How to Minimize Your Risk When Investing In Distressed Property
Real estate professionals should be careful about investing in distressed property when the property are in neighbourhoods with lots of crime and poverty because the property can be too risky, even though distressed property values are lower.
Generally, you’d think that distressed property is where the best deals are. If you aren’t careful you can end up with a property in poor condition and that can’t be repaired profitably.
The attraction to pursuing distressed property is that they are cheap. Highly motivated sellers that are behind on their mortgage payments live in distressed property. Motivated sellers close quicker and price their property for less.
You might be on a beer budget and have champagne ROI taste. This appetite for high returns is risky. Your investment in distressed property might blow up in your face; You could be left with no cash and a property that is full of write downs. Write downs are losses. Write downs are when the value of the property is less than what you purchased it.
Losses can happen because you can’t find good tenants. When you purchase property in impoverished, high crime, low educated neighbourhoods with high vacancy you are left with poor tenants.
Unless you are flipping distressed property you rely on cash flow. Watch out and pick distressed property in a good neighbourhood. Good neighbourhoods have lower vacancy rates and people that can hold a job because they are educated. Try Neighborhood Scout to research profitable neighbourhoods.
Property in a lot of areas in the United States have high cap rates. Balance high cash flow properties for negative characteristics that can come with the neighbourhood.
Not all distressed home owners want to sell their property. Many want to stay in their home. Help them refinance their mortgage by building relationships with lenders. You can earn a finder’s fee.
Some distressed property are not worth your time
You can get distressed property that are in such poor condition that they are unable to be redeveloped profitably. Since you could be buying distressed property sight unseen and and that are out of state, you might buy a building that doesn’t produce cash flow.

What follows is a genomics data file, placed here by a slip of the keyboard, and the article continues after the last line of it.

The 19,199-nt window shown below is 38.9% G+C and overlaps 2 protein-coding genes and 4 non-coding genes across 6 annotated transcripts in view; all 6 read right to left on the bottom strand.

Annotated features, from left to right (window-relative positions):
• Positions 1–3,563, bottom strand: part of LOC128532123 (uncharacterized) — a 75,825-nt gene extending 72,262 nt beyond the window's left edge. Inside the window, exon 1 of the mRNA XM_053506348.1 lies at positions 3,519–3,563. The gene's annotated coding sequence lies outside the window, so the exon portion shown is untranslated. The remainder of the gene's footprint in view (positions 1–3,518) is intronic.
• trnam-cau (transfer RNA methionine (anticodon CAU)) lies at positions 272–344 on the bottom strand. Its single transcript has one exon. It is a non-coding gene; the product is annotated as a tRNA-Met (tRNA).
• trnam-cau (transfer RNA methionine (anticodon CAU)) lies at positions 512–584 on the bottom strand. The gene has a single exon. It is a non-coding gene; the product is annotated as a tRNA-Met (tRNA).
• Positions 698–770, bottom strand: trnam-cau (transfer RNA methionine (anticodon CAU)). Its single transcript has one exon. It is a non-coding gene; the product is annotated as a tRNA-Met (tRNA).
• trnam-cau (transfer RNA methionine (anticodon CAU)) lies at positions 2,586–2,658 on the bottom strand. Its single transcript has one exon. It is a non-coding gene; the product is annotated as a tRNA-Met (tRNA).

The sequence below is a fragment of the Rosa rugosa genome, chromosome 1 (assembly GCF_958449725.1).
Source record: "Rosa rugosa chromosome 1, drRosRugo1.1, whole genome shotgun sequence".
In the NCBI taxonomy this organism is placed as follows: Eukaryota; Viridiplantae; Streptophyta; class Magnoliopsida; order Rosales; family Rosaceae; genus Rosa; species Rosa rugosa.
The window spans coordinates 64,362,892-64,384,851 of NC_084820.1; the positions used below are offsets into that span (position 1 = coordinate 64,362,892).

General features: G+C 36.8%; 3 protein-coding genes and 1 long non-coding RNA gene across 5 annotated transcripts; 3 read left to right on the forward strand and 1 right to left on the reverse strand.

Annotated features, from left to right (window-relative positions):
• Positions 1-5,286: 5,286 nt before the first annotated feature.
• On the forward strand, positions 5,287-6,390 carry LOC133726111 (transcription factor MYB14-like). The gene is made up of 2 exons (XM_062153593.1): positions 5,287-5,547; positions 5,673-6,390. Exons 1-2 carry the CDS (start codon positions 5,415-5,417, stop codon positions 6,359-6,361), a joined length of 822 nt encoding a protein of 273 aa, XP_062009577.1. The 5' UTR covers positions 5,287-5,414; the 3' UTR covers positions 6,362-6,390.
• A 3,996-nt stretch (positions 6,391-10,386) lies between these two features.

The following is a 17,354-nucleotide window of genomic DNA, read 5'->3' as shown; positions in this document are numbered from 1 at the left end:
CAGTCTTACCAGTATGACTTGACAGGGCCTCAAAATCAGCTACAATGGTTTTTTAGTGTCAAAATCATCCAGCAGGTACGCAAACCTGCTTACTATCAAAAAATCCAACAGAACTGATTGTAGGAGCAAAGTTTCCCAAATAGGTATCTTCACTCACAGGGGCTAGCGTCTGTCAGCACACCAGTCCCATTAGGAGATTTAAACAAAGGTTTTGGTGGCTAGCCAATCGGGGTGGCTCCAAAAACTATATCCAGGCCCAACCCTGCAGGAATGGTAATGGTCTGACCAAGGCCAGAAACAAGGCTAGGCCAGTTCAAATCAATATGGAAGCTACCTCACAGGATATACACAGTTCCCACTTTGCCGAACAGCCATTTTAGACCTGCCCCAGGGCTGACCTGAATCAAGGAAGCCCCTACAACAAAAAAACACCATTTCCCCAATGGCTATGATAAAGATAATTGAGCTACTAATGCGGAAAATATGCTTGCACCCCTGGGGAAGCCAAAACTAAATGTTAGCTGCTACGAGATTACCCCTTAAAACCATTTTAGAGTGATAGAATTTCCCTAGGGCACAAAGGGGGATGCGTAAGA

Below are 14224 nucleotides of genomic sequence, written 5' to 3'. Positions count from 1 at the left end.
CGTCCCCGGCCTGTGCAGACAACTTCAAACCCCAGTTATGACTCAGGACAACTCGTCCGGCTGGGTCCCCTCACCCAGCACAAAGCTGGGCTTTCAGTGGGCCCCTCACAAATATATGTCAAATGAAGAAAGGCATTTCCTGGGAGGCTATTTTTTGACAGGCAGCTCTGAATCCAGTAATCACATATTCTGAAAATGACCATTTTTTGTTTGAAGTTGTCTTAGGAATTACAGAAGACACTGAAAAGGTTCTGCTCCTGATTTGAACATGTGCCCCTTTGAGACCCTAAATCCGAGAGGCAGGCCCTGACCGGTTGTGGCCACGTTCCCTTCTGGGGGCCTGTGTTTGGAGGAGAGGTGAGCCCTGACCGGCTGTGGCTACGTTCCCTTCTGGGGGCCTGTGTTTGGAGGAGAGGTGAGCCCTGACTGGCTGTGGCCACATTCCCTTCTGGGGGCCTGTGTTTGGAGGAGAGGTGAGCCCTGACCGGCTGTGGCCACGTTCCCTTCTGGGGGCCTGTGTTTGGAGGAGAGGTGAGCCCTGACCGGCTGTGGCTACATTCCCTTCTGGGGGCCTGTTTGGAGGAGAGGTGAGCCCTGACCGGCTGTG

Sometimes it is considered predatory to only do deals with highly motivated sellers that are experiencing financial distress. Many articles advocate using principled negotiation, which is finding win-wins. Other online articles recommend highlighting the pain the seller is experiencing, making it tough on the seller, and using a more aggressive close. The second type of negotiation is closer to predatory than the first because there is no empathy for the seller. There should be a focus on solving a real problem for the seller. Once you know what problem you are solving for a distressed seller the deal will be easier to close.
You might consider yourself a problem solver providing a solution to someone in a tough situation.
The transaction cost might not be worth the investment unless you purchase in bulk. Lower net present value of purchasing one unit compared to the work to close the deal (sourcing a principal seller and the risk of dealing remotely) might require you to purchase more properties to make your business profitable.
The more you deal in bulk the more you run into fraudulent sellers. Don’t accept spreadsheets listing properties as verification that the seller is real. Try to get proof of ownership so that you know that you are dealing with the principal seller. You might have to sign a NCND (Non-Circumvention Non-Disclosure). Even after signing this document fraudsters can still steal your buyer and cut you out of the deal. Rely on the real estate marketplace’s Urly Bird Grade, which is a consensus as to how trustworthy the seller is who you are dealing with.
The main risks you experience when buying distressed property are whether it is in a good neighborhood that can still be profitable given it’s crime rate, income and education. The condition of the property is also a concern because it might not be well kept.
What are your experiences purchasing distressed property?
This post was initially published on Access The Flock Real Estate Marketplace.